By Najam Sethi
13 Oct 2017
Captain (retd) Mohammad Safdar, the son-in-law of ex-Prime Minister Nawaz Sharif, has exploded in the National Assembly on a curious note. Suddenly, seemingly without any personal provocation, he has conjured up a rising “threat to national security” from the banned Ahmadi community. “These people [Ahmadis] are a threat to this country, its constitution and ideology. This situation is heading towards a dangerous point,” he shrieked. He said he wanted to move a resolution in parliament calling for a ban on the recruitment of Ahmadis in the armed forces because they could not be “trusted with guarding the country’s frontiers”.
Whilst on the subject, he took a shot at the Quaid-e-Azam University in Islamabad for naming its Physics Centre after Dr Abdus Salam, a Pakistani Ahmadi who won the Nobel Prize for Physics, an honour that was acknowledged by (Prime Minister) Nawaz Sharif in a financial grant of five annual PhD Fellowships for the renamed department.
Captain Safdar is known to be a political maverick. But this time, there seems to be a method in his madness. Several issues may impinge on the content and timing of his parliamentary thunder.
First, consider some facts related to the execution of Mumtaz Qadri. It may be recalled that when the Punjab Governor Salmaan Taseer’s self-confessed assassin was sent to the gallows after being on death row for a long time, there was a question mark over who finally prevailed upon the Sharif government to reject his mercy petition and execute him. Some people insist that it was the army chief who finally rolled up his sleeves and went after terrorists and extremists of all shades, including Qadri. Others suggest that Nawaz Sharif did the needful in his bid to appease liberal opinion at home and abroad, even though throughout his political career he had handled such religious extremists with kid gloves, often doing deals with them so that they wouldn’t get in his way.
Even at that time, however, Captain Safdar had publicly expressed sympathy with Qadri and his Barelvi ilk, leading to speculation that perhaps he was signalling his father-in-law’s helplessness in the face of the army chief’s demand. Indeed, when Qadri’s first death anniversary rolled around, the Sharif government bent over backwards to appease and channel the surging crowd in Rawalpindi instead of pre-empting a potentially dangerous law and order situation. Under the circumstances – when the Barelvis have banded together under a new political party, chopping off a significant slice of the PMLN’s votes in NA-120 and one particularly incensed ex-army Qadri supporter is openly threatening to assassinate Nawaz Sharif – it would make political and personal sense for someone close to Mr Sharif to express solidarity with the Barelvi sentiment.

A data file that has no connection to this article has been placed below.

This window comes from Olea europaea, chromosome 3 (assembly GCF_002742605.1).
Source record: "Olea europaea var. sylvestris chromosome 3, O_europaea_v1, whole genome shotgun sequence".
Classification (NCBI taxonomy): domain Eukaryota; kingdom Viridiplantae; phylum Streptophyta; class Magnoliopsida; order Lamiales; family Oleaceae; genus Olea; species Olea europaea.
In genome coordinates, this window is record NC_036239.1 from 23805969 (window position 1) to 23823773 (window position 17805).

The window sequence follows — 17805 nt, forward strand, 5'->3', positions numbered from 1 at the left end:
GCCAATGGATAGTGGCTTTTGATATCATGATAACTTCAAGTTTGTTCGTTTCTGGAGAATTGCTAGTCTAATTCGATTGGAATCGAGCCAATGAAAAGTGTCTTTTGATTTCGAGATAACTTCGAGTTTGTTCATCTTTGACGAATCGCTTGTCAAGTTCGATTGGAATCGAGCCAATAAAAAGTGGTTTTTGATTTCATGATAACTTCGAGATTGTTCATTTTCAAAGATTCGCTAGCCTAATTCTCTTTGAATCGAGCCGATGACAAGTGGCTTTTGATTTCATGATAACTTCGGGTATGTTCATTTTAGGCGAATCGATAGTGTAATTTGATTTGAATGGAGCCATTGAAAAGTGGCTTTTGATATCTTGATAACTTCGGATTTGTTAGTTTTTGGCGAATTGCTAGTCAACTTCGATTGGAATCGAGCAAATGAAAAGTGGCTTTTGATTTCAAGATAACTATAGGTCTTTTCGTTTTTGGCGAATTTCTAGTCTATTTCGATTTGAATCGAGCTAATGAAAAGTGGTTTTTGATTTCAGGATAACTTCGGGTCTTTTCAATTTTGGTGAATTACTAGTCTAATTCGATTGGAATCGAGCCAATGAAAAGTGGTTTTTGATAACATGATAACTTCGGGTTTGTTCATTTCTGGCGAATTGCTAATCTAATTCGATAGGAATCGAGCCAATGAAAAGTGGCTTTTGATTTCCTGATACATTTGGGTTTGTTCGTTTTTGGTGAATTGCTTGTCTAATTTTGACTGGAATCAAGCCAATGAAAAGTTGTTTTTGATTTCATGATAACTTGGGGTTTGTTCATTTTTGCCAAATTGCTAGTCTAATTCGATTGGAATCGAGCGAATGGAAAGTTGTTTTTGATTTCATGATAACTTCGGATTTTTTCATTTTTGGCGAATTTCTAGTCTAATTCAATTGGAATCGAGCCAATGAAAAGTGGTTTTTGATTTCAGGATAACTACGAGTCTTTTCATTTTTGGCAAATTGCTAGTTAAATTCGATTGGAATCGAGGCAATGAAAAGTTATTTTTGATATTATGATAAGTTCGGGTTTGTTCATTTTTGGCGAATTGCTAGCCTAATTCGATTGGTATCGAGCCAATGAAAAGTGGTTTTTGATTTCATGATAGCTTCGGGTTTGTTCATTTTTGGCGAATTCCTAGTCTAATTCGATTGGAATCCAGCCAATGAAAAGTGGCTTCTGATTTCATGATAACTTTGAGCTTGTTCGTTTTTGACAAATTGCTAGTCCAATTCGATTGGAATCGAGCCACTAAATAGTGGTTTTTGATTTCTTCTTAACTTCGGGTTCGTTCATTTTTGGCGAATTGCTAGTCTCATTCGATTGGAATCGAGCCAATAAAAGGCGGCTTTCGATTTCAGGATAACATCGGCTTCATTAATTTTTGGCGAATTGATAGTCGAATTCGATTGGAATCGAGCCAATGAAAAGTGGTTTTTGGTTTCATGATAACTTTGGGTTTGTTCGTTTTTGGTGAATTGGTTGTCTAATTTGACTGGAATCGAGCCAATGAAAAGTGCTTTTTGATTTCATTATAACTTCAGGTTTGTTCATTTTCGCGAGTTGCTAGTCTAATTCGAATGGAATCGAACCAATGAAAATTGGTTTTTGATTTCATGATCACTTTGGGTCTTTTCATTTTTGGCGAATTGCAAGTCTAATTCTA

Second, consider the fact that Nawaz Sharif’s political experience with hand-picked army chiefs continues to rankle with him. Gen Pervez Musharraf overthrew and exiled him. So he instituted a case of treason against Musharraf when he returned to power. General Raheel Sharif backed Imran Khan’s Dharnas to the bitter end. So he shunted the good general off to Saudi Arabia and embarrassed him by leaking information about his “land grabs”. And now it may seem to him that General Qamar Bajwa has not only connived in his disqualification from parliament but is also leaning on other state institutions to finish him off politically. Was it Captain Safdar’s intent, one may wonder, to allude to General Bajwa’s alleged Ahmadi connections in order to put him on the defensive? Certainly, the idea of moving a resolution in Parliament to ban Ahmadis and weed them out from wherever they serve, smacks of some such threat.
If that be the case — and we desperately hope it is not — Captain Safdar may be advised not to play with fire. By putting Pervez Musharraf on trial, Nawaz Sharif created a schism with the army as an institution. That became an unbridgeable gulf when he humiliated Raheel Sharif by exposing his official “greed”. Now Captain Safdar may have sown the seed of personal revenge in the heart of Gen Bajwa by trying to isolate him from his institution. It seems that the good captain has forgotten the fate of two Lt Generals at least who conspired to whip up the “Ahmadi connection” in a bid to stop Gen Bajwa from becoming army chief.
Politics is taking an unprecedentedly dangerous turn. On the one hand, the army is progressively coming out into the open to articulate its policies, extend its ambitions and brandish threats, often at the expense of the elected dispensation and civil society. On the other hand, the civilian order is disintegrating from within because of political rifts, power grabs, economic crises, corruption and mismanagement. In the midst of this developing chaos, the judiciary has spread its wings and unfurled its claws like an avenging bird of prey.
No good can come from this constellation of forces.